Diz and the Gang

In 1965, the year of the Watts riots and the murder of Malcolm X, and goaded by Charles Schulz, Oakland’s Morrie Turner unveiled Wee Pals, the first fully integrated comic strip. (Turner had asked Schulz why nobody put minorities in comics, and Schulz gave him the look: Do it yourself.) Newspaper editors, however, waffled: Though Turner had drawn comics for years, even for Stars and Stripes during his stint in World War II, only a few papers published the strip. Within months of the assassination of Martin Luther King Jr., however, Wee Pals took off, soon appearing in more than 100 newspapers, and Turner’s dream of a world with less prejudice came true, at least for readers of the funnies. The AfroSolo Arts Festival celebrates the Oakland native with the exhibit “Morrie Turner, Creator of Wee Pals Cartoon: A 45-Year Retrospective,” curated by Kheven LaGrone, at the Main Library through Oct. 15.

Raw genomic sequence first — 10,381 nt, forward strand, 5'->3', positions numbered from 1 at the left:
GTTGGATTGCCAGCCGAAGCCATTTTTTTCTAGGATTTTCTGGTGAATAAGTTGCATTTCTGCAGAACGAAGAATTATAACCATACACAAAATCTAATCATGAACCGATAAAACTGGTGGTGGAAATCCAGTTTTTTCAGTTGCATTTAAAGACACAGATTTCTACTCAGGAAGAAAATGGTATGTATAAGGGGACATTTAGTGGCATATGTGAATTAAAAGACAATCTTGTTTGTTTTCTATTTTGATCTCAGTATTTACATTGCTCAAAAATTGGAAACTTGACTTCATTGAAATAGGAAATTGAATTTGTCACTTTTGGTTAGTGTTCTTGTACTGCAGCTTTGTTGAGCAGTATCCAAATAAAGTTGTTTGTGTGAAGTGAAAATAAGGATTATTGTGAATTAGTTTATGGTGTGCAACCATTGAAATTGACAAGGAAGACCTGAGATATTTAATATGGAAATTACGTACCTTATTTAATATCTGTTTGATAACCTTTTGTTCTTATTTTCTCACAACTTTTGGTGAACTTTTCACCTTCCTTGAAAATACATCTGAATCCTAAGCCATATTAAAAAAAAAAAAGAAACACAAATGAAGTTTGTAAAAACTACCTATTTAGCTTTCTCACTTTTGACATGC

Aug. 12-Oct. 15, 2009

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